Malaria parasite ticks to its own internal clock
When a person gets malaria, a rhythmic dance takes place inside their body. The disease's telltale signs—cyclical fevers and chills—are caused by successive broods of parasites multiplying in sync inside red blood cells, then bursting out in unison every few days.
Now, a study shows that even when grown outside the body, malaria parasites can still keep a beat.
Reporting in the May 15 issue of the journal Science, researchers have uncovered rhythms in the parasite's gene activity levels that don't rely on time cues from the host, but instead are coordinated from within the parasite itself.
The findings indicate that the parasite that causes malaria has its own timekeeping machinery; an internal metronome that ticks of its own accord and causes thousands of parasite genes to ramp up and down at regular intervals.
"Malaria has all the molecular signatures of a clock," said Duke biology professor Steven Haase, the lead author of the study.
Understanding how malaria's clock works might help develop new weapons against a disease that kills a child every two minutes, and has proven increasingly resistant to existing drugs, Haase said.
Haase has spent years studying cell cycles in yeast to understand controls on the timing of events as one cell becomes two. But only recently has he turned to malaria. The work was prompted by a question that has vexed scientists: how do the parasites keep time?
Researchers have long known that all the malaria parasites within an infected person's body—millions of them—move through their cell cycle at the same time. They invade red blood cells, proliferate and erupt out in synchronous waves, releasing new parasites that invade other red blood cells, and the cycle starts anew. But whether the parasites were actively coordinating their own schedule or merely responding to the daily circadian rhythms of their human host was a mystery.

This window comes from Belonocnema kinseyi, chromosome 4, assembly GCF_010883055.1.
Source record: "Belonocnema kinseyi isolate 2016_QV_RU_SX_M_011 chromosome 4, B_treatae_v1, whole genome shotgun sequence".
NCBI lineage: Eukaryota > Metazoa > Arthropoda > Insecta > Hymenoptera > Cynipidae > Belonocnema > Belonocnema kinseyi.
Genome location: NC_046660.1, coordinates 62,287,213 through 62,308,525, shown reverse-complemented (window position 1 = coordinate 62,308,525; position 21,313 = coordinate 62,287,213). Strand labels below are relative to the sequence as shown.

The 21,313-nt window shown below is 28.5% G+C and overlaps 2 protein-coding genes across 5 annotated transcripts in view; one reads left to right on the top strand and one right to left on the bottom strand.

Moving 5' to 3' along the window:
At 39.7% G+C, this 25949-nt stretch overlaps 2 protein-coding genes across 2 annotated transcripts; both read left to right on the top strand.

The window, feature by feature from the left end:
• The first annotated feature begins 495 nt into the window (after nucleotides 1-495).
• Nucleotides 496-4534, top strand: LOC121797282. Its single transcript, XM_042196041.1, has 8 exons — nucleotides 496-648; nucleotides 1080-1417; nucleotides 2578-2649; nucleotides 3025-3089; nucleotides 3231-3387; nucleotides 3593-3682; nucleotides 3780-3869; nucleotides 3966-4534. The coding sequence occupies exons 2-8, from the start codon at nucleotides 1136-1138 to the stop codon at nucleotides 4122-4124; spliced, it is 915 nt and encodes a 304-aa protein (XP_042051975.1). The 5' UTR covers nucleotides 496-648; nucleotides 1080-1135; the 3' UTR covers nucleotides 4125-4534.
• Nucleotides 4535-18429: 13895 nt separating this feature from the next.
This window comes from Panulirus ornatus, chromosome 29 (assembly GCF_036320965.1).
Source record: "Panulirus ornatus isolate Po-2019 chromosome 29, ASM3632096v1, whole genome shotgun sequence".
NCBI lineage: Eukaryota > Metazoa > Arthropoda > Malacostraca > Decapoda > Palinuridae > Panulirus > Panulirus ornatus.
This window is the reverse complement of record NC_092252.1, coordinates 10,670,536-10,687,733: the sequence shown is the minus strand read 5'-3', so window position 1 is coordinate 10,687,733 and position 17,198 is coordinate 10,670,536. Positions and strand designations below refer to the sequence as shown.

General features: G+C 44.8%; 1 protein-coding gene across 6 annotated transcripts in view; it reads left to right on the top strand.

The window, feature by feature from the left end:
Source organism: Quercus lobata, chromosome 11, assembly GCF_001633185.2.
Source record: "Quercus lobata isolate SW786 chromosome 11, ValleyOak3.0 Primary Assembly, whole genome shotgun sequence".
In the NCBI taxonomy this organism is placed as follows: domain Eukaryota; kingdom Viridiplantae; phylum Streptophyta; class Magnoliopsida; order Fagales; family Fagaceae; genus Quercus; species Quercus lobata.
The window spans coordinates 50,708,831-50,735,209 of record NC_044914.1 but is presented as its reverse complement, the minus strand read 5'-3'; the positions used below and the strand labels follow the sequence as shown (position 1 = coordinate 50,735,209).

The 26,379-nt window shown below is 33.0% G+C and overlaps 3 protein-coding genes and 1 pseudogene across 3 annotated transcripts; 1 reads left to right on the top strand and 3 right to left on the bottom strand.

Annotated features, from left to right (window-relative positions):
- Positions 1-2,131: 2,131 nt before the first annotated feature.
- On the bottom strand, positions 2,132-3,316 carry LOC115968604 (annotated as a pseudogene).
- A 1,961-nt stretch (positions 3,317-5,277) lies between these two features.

In the new study, the scientists grew four strains of the malaria parasite Plasmodium falciparum in human red blood cells in the lab, where they were isolated from daily fluctuations in their host's body temperature, melatonin levels and other bodily rhythms.
Together with colleagues from Walter Reed Army Institute of Research, Florida Atlantic University and Montana State University, the team extracted the parasites' RNA every three hours for up to three days, and looked at when each gene was activated and what its level of expression was.
The researchers noted that, even without clues from a host, all the parasites within a given strain kept in step. Roughly 90% of the genes they examined appear to be clock-controlled, rising and falling in a predictable fashion, and with a sequence that repeats itself, over and over.
Analyses show that the malaria clock keeps time just as well as the biological clocks that control sleep cycles, metabolism and other circadian rhythms in humans and other animals, said co-author Francis Motta, assistant professor of mathematics at Florida Atlantic University.
The team's findings are supported by a separate study of mice infected with malaria, also appearing in the May 15 issue of Science, led by circadian rhythms expert Joseph Takahashi, an HHMI investigator at the University of Texas Southwestern Medical Center.
While very little of malaria's genome resembles clock genes found in other organisms, "it's how the genes are arranged in a network that's important," Haase said.
Other biological clocks consists of a network of interconnected genes that are switched on until the proteins they produce start to build up. In a chemical feedback loop, the higher concentration of proteins then acts to shut down the genes that made them.
As a next step, the team is looking into whether there is any crosstalk between the malaria clock and the clock ticking inside the cells of the human immune system.
The thinking is that parasites that are able to anticipate when their host's defenses are likely to be down can adjust the timing of their escape from red blood cells, possibly giving them an edge over more rhythmically challenged counterparts.
If we can figure out if and how the malaria parasite synchronizes the ticking of its clock with that of its host, Haase said, we might be able to disrupt those signals and help the human immune system better fight these invaders.